Several years ago, StatsCan started responding to feedback about farmers’ “survey fatigue”. StatsCan shifted its August and September yield reports away from farmer surveys and used satellite vegetation images and computer models. Now, StatsCan has decided that asking about farmers’ seeding intentions in spring could be rolled into an existing survey that’s done in mid-December to mid-January.
Some parts of farmers’ crop rotations and acreage were already decided by mid-winter, but certainly not all, as the 2022/23 marketing year wasn’t even half over. Crop insurance coverage rates hadn’t been announced and for some crops, new-crop bids weren’t even available yet. Markets still had a lot of time to change and price relationships for the various crops were still evolving.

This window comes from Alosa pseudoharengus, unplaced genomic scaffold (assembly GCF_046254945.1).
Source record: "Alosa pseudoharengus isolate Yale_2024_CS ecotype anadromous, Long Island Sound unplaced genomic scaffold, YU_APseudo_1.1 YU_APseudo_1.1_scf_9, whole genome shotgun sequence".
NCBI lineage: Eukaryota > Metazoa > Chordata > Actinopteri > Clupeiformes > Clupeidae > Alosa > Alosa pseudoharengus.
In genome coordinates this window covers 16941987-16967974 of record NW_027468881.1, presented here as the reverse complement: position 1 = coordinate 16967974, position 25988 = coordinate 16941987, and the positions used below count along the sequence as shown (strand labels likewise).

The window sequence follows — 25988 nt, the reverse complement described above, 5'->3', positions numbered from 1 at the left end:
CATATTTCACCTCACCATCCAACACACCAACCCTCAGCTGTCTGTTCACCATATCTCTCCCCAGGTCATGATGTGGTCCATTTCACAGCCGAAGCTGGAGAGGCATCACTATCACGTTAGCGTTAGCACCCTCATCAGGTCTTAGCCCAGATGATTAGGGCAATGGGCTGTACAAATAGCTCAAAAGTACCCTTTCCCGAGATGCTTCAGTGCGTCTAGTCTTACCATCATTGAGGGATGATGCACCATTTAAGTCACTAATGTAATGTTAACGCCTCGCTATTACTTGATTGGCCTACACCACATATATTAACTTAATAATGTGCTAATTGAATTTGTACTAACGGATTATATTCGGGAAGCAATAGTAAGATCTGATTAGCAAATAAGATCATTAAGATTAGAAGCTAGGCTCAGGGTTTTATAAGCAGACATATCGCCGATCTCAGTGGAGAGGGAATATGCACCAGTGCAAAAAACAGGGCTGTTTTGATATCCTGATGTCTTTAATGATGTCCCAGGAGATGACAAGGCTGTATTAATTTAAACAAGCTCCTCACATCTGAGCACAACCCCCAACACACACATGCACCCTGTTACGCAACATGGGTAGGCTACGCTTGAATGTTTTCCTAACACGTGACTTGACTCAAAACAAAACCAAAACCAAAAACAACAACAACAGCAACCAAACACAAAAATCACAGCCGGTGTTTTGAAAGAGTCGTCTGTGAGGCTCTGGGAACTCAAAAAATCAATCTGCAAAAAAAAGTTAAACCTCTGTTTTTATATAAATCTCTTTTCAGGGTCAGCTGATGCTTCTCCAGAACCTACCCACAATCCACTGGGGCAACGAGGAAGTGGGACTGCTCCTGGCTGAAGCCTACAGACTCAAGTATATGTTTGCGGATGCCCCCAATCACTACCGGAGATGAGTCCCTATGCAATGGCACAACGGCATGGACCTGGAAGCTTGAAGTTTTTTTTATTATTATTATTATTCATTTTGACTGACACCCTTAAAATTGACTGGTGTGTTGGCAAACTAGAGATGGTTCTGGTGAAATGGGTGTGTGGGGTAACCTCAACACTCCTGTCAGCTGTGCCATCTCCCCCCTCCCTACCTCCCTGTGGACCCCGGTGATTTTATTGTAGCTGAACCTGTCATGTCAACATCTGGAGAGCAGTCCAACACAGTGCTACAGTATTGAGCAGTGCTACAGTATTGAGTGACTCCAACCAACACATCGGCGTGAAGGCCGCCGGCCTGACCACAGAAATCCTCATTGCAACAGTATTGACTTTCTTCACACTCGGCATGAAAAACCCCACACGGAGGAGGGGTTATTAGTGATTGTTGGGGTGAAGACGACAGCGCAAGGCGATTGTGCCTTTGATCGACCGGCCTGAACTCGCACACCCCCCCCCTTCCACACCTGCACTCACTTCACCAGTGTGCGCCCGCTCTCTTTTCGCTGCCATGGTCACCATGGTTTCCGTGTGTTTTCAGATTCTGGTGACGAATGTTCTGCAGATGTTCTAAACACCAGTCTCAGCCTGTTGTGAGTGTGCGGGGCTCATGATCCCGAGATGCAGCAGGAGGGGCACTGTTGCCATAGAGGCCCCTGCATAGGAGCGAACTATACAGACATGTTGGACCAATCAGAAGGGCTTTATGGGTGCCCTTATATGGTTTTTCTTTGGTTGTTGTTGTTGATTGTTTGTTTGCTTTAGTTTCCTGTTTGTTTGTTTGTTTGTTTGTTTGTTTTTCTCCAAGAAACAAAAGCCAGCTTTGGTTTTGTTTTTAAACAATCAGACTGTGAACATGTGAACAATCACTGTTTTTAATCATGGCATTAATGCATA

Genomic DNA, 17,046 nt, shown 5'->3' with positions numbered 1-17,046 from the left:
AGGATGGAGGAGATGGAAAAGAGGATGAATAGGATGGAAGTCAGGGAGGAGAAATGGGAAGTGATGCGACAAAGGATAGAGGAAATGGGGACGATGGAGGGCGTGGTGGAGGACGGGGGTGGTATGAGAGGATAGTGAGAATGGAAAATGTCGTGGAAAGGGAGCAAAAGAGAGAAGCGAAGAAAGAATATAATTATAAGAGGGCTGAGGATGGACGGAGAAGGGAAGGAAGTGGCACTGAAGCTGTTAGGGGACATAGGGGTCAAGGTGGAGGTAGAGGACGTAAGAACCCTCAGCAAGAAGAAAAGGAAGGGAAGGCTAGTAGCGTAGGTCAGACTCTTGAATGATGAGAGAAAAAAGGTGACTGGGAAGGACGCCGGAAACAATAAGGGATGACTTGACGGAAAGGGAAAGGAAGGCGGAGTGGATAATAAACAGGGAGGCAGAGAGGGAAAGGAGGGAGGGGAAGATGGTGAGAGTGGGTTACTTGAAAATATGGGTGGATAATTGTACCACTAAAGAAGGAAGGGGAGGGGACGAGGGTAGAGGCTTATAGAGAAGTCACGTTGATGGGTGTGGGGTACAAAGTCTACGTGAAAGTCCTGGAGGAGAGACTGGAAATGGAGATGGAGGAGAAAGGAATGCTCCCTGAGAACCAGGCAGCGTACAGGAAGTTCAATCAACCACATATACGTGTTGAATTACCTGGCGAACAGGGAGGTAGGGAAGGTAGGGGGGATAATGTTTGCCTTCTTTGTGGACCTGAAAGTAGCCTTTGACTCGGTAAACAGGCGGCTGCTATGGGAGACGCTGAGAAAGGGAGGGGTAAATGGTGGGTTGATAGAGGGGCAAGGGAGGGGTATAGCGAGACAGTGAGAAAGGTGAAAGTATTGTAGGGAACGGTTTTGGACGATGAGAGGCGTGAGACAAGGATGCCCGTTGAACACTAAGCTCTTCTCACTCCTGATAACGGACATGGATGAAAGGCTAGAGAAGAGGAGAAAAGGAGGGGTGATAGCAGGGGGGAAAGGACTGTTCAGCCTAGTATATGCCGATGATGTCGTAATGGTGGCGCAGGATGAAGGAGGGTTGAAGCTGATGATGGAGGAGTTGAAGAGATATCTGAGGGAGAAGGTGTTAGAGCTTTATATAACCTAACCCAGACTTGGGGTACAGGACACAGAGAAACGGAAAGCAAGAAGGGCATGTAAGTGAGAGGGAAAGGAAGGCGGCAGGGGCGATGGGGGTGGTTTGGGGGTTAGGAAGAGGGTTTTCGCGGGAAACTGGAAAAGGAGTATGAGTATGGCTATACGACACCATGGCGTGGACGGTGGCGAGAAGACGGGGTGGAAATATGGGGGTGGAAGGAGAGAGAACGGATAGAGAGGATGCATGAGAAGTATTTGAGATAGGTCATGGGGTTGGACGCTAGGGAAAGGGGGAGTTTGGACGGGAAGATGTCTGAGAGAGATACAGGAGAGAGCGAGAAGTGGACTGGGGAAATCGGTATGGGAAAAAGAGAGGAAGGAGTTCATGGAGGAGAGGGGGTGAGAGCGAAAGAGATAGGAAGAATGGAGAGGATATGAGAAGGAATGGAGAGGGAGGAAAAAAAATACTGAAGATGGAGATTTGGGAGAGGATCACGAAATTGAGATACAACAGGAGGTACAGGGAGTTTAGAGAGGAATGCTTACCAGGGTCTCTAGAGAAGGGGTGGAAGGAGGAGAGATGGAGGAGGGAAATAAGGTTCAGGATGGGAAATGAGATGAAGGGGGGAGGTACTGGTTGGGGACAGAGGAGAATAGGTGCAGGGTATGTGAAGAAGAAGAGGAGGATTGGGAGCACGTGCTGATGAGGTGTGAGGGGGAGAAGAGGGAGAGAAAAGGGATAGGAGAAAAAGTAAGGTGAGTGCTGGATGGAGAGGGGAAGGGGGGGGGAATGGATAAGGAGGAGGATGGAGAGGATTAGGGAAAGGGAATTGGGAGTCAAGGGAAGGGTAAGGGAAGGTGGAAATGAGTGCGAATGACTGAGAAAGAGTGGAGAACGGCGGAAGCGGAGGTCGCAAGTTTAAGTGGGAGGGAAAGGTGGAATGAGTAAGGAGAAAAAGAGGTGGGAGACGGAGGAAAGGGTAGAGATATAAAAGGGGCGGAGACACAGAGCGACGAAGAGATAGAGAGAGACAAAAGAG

Some people might think this is just some whining from market analysts. My response is that reliable estimates are important for all market players, especially farmers. The grain industry can gather information from other sources. And while farmers have an informal network, StatsCan “democratizes” market information – if it’s done right.
Because the StatsCan acreage survey was conducted 3-4 months ago when things looked very different, its estimates should be viewed with a lot of caution. Among pulse crops for example, spot bids for yellow peas have dropped 12% since mid-January while red lentil bids are up 9%. New-crop bids have slipped 2% for yellow peas and are up 5% for greens. New-crop red lentil bids are 16% higher than mid-January and large greens are 24% higher. Plus, prices for competing cereal and oilseed crops have also moved. Some of these changes are large enough to cause second thoughts about planting plans.Click here to see more...